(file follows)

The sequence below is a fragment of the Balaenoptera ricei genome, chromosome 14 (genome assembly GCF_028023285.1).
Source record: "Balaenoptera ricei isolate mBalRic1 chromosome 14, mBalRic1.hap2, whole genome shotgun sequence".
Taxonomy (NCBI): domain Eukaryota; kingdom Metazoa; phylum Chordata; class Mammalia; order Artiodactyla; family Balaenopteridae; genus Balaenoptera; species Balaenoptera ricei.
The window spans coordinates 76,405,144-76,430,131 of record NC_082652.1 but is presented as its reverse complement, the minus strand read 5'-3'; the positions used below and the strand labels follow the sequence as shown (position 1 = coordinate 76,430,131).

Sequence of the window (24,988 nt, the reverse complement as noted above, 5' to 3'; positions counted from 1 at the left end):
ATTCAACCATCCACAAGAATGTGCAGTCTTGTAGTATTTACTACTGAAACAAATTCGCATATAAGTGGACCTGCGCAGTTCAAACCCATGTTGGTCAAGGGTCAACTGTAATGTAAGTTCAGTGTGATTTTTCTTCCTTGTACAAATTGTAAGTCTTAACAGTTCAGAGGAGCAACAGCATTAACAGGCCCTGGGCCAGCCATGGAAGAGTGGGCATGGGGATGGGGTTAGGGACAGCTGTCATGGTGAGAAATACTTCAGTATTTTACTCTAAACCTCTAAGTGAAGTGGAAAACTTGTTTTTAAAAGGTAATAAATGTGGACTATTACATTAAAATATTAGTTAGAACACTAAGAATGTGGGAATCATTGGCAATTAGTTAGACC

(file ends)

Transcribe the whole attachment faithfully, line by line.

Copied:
The sequence below is a fragment of the Balaenoptera ricei genome, chromosome 14 (genome assembly GCF_028023285.1).
Source record: "Balaenoptera ricei isolate mBalRic1 chromosome 14, mBalRic1.hap2, whole genome shotgun sequence".
Taxonomy (NCBI): domain Eukaryota; kingdom Metazoa; phylum Chordata; class Mammalia; order Artiodactyla; family Balaenopteridae; genus Balaenoptera; species Balaenoptera ricei.
The window spans coordinates 76,405,144-76,430,131 of record NC_082652.1 but is presented as its reverse complement, the minus strand read 5'-3'; the positions used below and the strand labels follow the sequence as shown (position 1 = coordinate 76,430,131).

Sequence of the window (24,988 nt, the reverse complement as noted above, 5' to 3'; positions counted from 1 at the left end):
ATTCAACCATCCACAAGAATGTGCAGTCTTGTAGTATTTACTACTGAAACAAATTCGCATATAAGTGGACCTGCGCAGTTCAAACCCATGTTGGTCAAGGGTCAACTGTAATGTAAGTTCAGTGTGATTTTTCTTCCTTGTACAAATTGTAAGTCTTAACAGTTCAGAGGAGCAACAGCATTAACAGGCCCTGGGCCAGCCATGGAAGAGTGGGCATGGGGATGGGGTTAGGGACAGCTGTCATGGTGAGAAATACTTCAGTATTTTACTCTAAACCTCTAAGTGAAGTGGAAAACTTGTTTTTAAAAGGTAATAAATGTGGACTATTACATTAAAATATTAGTTAGAACACTAAGAATGTGGGAATCATTGGCAATTAGTTAGACC